The baby food jar filled with water from a nearby creek sat on the coffee table in front of me as I discussed with my small group the importance of silence. I shook up the water in the jar while relating the busyness of our lives to the swirling sediment. The water, which had been clear, was now a muddy mess. As we contemplated the cost of not seeing clearly as well as the steps necessary to settle the sediment in our lives, the water slowly cleared. It was apparent that each member of the group could see themselves in the murky solution to one degree or another. I sent each member of the group home with their own jar of temporal turmoil as a reminder of the need for solitude and silence in their daily lives. As I have visited the homes of those in my small group, I smile when I see their jar of creek water sitting on a windowsill, bookshelf, or near the kitchen sink. I smile because I know that, for each one of them, this jar has become a reminder of their need for silence.
The use of objects can enhance the Bible study portion of your small group meeting in several ways. You can:
Associate objects with possible answers to discussion questions. (This will increase each person's ability to remember concepts discussed in the study.)
Collect simple objects that represent different attributes or actions within the particular scripture verse you are studying. Pass these objects around and ask each person to share how the object they selected is descriptive of the character with which they have the most in common. Each time a group member sees one of these objects during the week, they will be reminded of the lesson and how it applies to them personally.
Connect scriptural promises, commands, or truths to objects that can aid in retaining valuable new insights.
Prior to the meeting, write the word "peace" on enough rocks to have one for each group member and place the rocks in a basket. During the meeting, take a rock out of the basket, turn to the person on your right and say … "The strength of (fill in their name) is not the issue; the strength of God is." (You can write this sentence out on an index card and pass it around with the rocks.) Have that person do the same for the person on their right until everyone has taken a turn. They can take this rock home as a reminder of God's strength that gives them peace.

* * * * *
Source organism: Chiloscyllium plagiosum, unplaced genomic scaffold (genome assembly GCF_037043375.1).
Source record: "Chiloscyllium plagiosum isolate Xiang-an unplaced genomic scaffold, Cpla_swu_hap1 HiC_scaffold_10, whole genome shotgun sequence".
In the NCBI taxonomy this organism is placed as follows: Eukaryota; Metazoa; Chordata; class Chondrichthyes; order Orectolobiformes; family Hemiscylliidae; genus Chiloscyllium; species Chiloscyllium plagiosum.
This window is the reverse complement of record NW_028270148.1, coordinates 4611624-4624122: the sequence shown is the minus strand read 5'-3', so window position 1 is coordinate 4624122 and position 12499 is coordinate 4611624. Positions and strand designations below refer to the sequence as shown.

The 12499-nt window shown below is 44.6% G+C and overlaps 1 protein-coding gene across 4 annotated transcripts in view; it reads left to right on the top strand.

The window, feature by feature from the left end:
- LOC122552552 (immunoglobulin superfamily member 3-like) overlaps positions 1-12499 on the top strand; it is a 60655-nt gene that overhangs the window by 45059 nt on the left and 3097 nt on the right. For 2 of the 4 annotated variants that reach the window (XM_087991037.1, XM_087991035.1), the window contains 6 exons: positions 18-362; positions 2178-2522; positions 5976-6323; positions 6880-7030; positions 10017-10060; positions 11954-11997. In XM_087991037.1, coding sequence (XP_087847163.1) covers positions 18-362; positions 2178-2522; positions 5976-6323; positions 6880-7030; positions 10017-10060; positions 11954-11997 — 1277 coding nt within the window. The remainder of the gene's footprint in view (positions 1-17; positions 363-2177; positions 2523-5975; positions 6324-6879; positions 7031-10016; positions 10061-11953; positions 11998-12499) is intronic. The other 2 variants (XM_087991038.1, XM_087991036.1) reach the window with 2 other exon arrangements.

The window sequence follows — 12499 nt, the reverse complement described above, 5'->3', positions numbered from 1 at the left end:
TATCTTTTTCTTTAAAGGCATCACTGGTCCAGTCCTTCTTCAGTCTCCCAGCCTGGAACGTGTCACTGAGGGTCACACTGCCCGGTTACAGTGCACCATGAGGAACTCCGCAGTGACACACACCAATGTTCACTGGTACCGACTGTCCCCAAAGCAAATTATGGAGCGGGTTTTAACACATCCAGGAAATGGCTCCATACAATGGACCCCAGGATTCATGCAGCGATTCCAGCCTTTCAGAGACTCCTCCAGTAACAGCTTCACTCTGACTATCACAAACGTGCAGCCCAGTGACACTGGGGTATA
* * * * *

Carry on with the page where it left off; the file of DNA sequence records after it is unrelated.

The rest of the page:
Create visual aids that make God's Word personal to each member of the group.
When referring to salvation during one of your group meetings, hand out a half sheet of paper made to look like an invoice. Use a stamp with red ink that says, "Paid in Full," or write that phrase with red ink across the invoice, symbolic of our sins being forgiven and our debt paid in full. Have each person take their invoice home and suggest they put it somewhere where they will see it daily. (A sample invoice follows.)
The Calvary Corporation
What comes out of a man is what makes him 'unclean.' For from within, out of men's hearts, come. . .
When you were dead in your sins and in the uncircumcision of your sinful nature, God made you alive with Christ. He forgave us all our sins, having canceled the written code, with its regulations, that was against us and that stood opposed to us; he took it away, nailing it to the cross. And having disarmed the powers and authorities, he made a public spectacle of them, triumphing over them by the cross. Colossians 2:13-15